Gravity's Effect on Time and the Gravitational Red Shift

We may consider how the proper time for a particle \bgroup\color{black}$ \tau$\egroup relates to the coordinate time \bgroup\color{black}$ t$\egroup as a function of distance from the mass at the origin. In the rest frame of the particle,

\bgroup\color{black}$\displaystyle -c^2d\tau^2=-\left(1 - \frac{r_s}{r} \right) c^2 dt^2 $\egroup

so the proper time interval at a radius \bgroup\color{black}$ r$\egroup is.

\bgroup\color{black}$\displaystyle d\tau=\sqrt{1-{r_s\over r}}dt $\egroup

Applying this for \bgroup\color{black}$ r\rightarrow\infty$\egroup we have.

\bgroup\color{black}$\displaystyle d\tau_\infty=dt $\egroup

So for light that escapes to infinity, the time to emit the light in the rest frame of the atom at radius \bgroup\color{black}$ r$\egroup is shorter than the time seen at infinity.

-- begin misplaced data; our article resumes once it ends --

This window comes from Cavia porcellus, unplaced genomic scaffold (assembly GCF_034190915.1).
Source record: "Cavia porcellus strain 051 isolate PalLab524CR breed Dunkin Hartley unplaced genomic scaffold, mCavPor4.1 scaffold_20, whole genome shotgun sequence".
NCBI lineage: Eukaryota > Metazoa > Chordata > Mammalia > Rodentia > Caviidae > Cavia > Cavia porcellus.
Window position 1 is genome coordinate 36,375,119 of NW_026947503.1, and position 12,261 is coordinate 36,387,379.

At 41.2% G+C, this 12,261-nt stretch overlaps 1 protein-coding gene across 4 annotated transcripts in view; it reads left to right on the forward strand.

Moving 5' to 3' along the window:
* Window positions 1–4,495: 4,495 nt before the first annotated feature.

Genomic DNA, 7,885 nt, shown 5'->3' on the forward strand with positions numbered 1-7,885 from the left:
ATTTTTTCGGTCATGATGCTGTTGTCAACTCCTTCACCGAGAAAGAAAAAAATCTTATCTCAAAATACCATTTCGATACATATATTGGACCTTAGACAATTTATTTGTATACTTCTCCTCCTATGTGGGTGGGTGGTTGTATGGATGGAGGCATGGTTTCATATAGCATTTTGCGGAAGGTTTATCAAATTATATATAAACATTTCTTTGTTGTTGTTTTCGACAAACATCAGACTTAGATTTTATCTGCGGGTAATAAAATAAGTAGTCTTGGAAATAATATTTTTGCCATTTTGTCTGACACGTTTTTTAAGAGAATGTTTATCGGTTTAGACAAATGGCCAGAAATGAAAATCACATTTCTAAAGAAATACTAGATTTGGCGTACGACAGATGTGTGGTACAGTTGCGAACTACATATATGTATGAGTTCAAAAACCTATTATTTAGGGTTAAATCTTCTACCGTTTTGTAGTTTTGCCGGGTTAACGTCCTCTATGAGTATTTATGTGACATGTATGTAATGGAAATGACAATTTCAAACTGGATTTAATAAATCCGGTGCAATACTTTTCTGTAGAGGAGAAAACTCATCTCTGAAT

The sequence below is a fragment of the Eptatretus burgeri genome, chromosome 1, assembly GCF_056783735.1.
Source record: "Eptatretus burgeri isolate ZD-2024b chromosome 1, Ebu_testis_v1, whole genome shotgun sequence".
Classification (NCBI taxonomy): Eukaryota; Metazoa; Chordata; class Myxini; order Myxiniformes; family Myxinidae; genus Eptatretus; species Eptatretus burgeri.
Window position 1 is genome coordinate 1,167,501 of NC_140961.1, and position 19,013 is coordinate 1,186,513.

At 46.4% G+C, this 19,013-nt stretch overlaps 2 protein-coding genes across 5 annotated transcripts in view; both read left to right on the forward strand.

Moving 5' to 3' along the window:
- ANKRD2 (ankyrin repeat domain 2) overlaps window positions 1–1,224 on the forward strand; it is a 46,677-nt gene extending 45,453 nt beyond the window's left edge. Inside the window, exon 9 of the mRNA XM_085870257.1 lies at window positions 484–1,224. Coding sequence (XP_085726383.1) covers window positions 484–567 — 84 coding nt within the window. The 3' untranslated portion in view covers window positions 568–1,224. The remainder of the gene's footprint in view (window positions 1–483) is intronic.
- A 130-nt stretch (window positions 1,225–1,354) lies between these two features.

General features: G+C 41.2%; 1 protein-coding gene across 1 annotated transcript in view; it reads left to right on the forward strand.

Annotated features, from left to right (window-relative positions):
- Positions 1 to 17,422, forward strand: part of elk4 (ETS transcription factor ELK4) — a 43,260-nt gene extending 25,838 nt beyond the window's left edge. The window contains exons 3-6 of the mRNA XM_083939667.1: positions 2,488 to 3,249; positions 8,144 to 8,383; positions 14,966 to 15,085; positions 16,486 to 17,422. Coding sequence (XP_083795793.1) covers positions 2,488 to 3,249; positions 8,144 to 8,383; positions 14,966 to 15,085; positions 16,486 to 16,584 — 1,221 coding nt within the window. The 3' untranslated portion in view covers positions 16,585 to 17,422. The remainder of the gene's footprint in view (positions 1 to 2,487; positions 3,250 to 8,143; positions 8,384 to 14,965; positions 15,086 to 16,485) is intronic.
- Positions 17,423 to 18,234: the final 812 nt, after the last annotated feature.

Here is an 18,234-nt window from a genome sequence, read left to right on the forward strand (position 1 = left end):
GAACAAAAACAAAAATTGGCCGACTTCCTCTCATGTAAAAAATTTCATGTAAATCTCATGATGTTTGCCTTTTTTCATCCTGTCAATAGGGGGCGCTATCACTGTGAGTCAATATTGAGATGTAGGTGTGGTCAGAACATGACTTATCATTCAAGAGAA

\bgroup\color{black}$ \displaystyle {d\tau\over d\tau_\infty}=\sqrt{1-{r_s\over r}} $\egroup
This causes a red shift in the observed frequency.

\bgroup\color{black}$\displaystyle {\nu_{obs}\over\nu_{emit}}=\sqrt{1-{r_s\over r}} $\egroup

Since the energy of a photon is \bgroup\color{black}$ E=h\nu$\egroup, the photon loses energy as it moves outward in the gravitational field.

Jim Branson 2012-10-21